4 Steps To Maintaining Nonprofit Data

Image courtesy of WiseGeek. Image courtesy of WiseGeek.

Database are extremely useful in simplifying business operations, communication, and workflow for both the for-profit sector and nonprofit sector. Nonprofits and charities use databases to manage donor, volunteer, and B2B profiles and aggregate data. However, database are also used for storing records, files, other types of information.

In fact, most organizations would find it difficult to continue operating without a good database, as organizations deal with a multitude of data and information. But of course, a good database can go down-hill if it is not properly maintained.

Here are a few tips you might not have considered when it comes to maintaining your database.

  1. Keep it clean

    Duplicate files, profiles, and other data are common for every organization. But let these little duplicates hang around too long and you'll have multiple files, each with slightly different information because no one will know which is the most recent or official version. Even if the latest version is timestamped, allowing duplicates to hang around can becoming confusing, decrease the speed of the database, and make it harder to find information via a database search.

    Let's not for get the multiple files you might have on one donor or volunteer. Say you connect with these supporters through social media, email, your website, a 3rd party site, or in-person at an event; each interaction results in a new addition of information to the database. One donor might have 5 or more partial profiles in your database! Take time, at least once a year to merge donor and volunteer profiles, eliminating duplicates along the way. Also look into a database that is specifically geared toward donor and volunteer information, such as constituent relationship management (CRM) system.


  2. Conduct audits

    An important part of data security is auditing your database's information. What don't you need to keep anymore? Expired donor credit cards are a great example of data that should be purged from your systems.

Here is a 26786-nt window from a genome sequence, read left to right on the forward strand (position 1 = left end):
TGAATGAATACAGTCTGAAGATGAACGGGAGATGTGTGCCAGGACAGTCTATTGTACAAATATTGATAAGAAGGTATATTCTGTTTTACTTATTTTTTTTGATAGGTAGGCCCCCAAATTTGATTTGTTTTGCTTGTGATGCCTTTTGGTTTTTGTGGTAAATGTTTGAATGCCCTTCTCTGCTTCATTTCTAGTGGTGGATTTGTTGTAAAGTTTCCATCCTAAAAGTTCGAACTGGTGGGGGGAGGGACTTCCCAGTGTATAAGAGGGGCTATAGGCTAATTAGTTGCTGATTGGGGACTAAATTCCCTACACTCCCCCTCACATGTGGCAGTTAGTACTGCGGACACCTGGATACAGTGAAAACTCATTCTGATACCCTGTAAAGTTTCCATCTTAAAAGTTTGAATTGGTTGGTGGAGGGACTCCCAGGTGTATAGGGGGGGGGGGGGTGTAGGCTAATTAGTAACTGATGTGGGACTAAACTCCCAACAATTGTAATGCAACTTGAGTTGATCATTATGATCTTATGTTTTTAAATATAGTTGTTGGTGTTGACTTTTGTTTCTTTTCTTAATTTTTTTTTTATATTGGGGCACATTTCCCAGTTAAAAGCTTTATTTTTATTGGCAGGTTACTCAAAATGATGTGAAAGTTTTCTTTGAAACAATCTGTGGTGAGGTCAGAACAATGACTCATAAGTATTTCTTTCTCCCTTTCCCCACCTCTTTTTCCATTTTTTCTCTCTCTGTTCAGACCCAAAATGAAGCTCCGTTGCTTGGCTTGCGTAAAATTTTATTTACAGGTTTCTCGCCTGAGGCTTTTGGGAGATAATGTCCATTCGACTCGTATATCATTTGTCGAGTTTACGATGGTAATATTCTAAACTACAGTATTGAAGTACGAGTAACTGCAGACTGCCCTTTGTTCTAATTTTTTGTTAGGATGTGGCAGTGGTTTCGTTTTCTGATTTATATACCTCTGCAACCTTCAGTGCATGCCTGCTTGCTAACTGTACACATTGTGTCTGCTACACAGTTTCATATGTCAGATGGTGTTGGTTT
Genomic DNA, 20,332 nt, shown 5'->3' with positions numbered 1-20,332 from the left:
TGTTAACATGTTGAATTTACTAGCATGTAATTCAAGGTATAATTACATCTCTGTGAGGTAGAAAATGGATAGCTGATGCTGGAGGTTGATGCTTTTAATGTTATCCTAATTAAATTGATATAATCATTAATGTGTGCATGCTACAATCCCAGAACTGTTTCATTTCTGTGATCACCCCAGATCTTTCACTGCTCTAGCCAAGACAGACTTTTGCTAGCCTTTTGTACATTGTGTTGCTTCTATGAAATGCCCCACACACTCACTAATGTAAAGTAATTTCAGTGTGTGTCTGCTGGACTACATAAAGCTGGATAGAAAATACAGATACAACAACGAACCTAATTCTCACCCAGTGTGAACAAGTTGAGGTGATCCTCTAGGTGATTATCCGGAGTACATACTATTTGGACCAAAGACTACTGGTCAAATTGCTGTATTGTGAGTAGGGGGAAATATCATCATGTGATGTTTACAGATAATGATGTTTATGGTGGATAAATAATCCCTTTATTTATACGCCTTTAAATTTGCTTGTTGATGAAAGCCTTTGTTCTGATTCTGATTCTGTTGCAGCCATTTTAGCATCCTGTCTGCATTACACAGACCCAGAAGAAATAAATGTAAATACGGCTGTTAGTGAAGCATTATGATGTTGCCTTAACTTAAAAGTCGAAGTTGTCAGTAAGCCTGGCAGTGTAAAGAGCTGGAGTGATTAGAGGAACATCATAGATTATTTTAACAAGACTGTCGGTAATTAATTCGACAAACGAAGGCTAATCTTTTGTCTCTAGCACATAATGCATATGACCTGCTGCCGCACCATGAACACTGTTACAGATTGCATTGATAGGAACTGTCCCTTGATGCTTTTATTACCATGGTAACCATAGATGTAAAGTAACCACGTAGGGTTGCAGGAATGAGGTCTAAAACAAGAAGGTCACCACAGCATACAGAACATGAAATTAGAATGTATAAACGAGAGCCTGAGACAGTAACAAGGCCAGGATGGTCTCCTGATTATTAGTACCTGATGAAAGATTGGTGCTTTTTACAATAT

This is also a time to review access levels; that is account managers, administrators, and users. Have employees left your nonprofit, but still have account access? Do too many people have writing and editing access to your database that don't NEED it? What is your quality control--who is the gatekeeper of information going in?

    Most databases will allow you to customize and assign account access.


  3. Define standards

    Make your database easier to search by standardizing the terms and data. Phone numbers, for example, can be formatted a number of ways, such as (302) 123-4567, 3021234567, 1-302-123-4567, and etc., but allowing the variety can make searching more difficult.

    In addition, there are so many ways to say the same thing and everyone has their own preference. For documents especially, most people include the date, title of the file, and perhaps some combination of their name or initials in the file name to show who last edited the file, when it was changed, and what it is. This is great, but makes searching for the right file name exceedingly difficult. Define a standard, such as official file name + mmddyyyy + 2 initials. You might get something like this: Grant-Application-11262013-PJ.doc.


  4. Keep a record of maintenance

    It's importance to schedule and keep track of database maintenance and audits. Also, keep a log of duplicates, merges, files, and constituent profiles and create goals for the next year. Keeping a record might help you improve workflow over time and create better standards.

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Topics: data, donors, Tech, CRM, database management, volunteers

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